The Clique Posted on November 9th, 2011 by

Me and my "clique"

As I was uploading my traveling photos onto Facebook and tagging people in it, I realize that I only have four close friends who are in every single album I have and those four only. I love my friends but somehow I wish I had more people in it. It is not that we do not want to socialize with people outside of our “clique” but it is how it is here in our program. Everyone is in a clique and when they bump into each other in a restaurant or a café, they will say “Hi!” to each other but they will not be sitting at the same table. We do talk to other people when we happen to be with them at the same place and can have a good conversation but we do not invite each other to do something else with us.

Our CIEE liberal arts program has about 150 students and that is a quite a lot comparing to other programs. 150 participating in the same program with a limited number of classes does not sound that many at all. However, in Sevilla where we all live in our own apartments in different neighborhoods and not the same dorm, I probably will not often see many people I know if I do not make plans with them. Personally I think it is hard to socialize if you are not already in a clique that you quickly got into in the few days of orientation in the beginning. Because everyone is so far away, it is easy to be forgotten and uninvited to some events that everyone else goes to.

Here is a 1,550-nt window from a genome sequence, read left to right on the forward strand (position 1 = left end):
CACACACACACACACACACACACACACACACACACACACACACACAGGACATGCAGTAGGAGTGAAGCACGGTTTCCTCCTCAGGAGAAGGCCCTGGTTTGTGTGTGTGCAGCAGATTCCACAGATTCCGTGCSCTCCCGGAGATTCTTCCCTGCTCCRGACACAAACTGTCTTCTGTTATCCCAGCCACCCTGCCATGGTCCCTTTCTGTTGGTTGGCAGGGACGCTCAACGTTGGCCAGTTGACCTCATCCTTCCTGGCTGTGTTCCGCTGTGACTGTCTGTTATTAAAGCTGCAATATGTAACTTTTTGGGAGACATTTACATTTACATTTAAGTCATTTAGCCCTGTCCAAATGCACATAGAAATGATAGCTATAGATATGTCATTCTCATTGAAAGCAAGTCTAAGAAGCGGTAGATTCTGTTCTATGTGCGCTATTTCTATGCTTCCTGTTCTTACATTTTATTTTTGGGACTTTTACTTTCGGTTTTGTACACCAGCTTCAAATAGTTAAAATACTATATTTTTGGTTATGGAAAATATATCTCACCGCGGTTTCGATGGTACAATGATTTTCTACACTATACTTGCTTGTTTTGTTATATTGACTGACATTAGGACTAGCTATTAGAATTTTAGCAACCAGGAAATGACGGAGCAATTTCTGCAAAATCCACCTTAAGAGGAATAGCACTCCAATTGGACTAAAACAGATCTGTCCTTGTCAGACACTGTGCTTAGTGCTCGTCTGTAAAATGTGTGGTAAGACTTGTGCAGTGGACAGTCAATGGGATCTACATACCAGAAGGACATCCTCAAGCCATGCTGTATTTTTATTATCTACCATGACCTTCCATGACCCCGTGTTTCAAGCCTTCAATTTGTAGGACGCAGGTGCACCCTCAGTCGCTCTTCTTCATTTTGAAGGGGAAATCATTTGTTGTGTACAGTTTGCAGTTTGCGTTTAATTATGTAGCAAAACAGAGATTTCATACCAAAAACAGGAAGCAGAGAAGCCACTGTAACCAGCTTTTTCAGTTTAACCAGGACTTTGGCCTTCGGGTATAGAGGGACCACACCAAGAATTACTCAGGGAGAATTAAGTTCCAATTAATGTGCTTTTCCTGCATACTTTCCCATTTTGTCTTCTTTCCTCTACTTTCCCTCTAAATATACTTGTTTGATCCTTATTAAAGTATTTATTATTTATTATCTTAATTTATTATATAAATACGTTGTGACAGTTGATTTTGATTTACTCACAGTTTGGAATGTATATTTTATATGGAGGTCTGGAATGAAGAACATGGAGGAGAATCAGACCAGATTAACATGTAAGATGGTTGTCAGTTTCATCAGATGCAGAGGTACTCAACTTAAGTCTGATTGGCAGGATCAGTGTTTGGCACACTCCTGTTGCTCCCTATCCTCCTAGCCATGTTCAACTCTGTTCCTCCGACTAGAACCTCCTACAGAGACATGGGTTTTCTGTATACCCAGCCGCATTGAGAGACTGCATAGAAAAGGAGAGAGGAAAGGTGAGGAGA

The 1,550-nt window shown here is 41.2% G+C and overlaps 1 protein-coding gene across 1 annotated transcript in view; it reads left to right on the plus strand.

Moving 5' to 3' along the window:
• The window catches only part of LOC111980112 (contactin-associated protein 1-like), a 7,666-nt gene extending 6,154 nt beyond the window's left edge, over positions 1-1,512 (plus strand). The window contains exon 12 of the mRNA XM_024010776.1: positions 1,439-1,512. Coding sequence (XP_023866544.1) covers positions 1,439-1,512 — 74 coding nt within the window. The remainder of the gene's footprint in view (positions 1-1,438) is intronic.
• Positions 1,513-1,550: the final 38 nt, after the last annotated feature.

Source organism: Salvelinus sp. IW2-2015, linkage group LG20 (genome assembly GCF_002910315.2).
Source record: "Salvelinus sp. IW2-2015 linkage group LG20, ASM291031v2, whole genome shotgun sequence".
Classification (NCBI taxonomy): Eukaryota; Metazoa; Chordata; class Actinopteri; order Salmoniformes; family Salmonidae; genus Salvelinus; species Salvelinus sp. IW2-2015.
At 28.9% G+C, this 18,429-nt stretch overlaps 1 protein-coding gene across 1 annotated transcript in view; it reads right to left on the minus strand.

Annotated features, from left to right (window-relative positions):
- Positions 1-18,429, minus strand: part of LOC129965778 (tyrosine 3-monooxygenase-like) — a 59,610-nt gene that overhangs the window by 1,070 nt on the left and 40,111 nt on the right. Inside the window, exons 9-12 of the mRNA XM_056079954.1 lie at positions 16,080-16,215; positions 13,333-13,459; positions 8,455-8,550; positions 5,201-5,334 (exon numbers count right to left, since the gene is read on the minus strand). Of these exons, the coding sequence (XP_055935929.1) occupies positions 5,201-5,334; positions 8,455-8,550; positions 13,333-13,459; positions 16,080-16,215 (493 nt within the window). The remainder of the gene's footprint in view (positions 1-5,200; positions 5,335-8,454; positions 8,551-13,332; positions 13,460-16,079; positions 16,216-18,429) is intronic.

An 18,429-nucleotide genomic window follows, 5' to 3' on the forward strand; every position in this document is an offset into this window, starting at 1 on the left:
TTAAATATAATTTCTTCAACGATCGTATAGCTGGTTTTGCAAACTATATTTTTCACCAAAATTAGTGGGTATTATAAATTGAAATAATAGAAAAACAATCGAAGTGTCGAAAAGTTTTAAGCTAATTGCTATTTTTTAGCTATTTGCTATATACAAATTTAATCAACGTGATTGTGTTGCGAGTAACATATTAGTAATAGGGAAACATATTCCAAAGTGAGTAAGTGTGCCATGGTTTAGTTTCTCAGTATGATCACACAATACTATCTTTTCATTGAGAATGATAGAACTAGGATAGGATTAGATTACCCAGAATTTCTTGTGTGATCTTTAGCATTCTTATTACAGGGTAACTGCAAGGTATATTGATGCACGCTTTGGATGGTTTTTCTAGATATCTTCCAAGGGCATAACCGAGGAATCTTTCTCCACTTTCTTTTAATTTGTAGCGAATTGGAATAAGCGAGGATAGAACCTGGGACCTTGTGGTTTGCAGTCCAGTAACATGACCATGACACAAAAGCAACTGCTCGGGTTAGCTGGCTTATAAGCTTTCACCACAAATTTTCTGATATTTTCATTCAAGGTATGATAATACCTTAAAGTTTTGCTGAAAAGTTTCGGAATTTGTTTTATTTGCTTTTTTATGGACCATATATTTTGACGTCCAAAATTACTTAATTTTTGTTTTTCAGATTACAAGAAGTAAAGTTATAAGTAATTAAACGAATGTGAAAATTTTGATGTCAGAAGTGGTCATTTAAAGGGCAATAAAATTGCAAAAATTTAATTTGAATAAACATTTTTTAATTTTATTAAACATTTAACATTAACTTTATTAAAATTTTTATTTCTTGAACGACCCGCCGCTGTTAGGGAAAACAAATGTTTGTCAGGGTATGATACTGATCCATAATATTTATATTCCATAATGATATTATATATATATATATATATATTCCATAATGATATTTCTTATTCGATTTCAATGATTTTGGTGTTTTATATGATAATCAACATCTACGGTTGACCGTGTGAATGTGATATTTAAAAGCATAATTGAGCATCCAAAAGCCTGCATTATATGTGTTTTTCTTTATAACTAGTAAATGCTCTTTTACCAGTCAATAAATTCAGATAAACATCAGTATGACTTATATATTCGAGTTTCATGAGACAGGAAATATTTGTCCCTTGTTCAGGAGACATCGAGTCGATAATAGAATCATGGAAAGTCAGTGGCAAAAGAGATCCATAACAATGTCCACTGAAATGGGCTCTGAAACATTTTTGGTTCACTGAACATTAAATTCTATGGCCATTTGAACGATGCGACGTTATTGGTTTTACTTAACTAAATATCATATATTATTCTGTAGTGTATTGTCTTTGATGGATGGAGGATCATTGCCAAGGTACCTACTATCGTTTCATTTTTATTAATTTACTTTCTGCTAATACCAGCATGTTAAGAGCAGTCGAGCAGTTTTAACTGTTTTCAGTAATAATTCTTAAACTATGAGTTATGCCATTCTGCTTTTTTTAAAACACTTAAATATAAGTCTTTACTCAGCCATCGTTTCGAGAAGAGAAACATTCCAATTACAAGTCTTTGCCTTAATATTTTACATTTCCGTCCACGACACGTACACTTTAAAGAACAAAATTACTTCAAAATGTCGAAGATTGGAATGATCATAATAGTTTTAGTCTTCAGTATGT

I am not the type of person who finds it easy to make friends. I cannot just sit down next to someone and say: “Hi! Nice to meet you!” I usually wait for other people to come introduce themselves to me first so I am glad that I found my group of friends who I can make plans with all the time.  A friend of mine once told me that in the beginning, she was hanging out with a group of friends and they seemed to be really close. However, the group was sort of big and later they started to plan their own things and my friend was not invited and she had to find a new group of friends.



Spanish people are quite different, and in fact, a friend of mine found it hard to explain to her “intercambio” the meaning of the word “clique” because for them, such a thing does not exist. My friend told me how she was hanging out with her “intercambio” and his group of friends when they bumped into another group of people. Not everyone knew everyone but they all talked, had a few drinks and later they all left to go to different places. Some went to have more drinks and some went to McDonald’s to get food but they all had a good night, hanging out with people they barely knew.

I was hanging out with some friends when one Spanish stranger came to us, sat down and started to talk.


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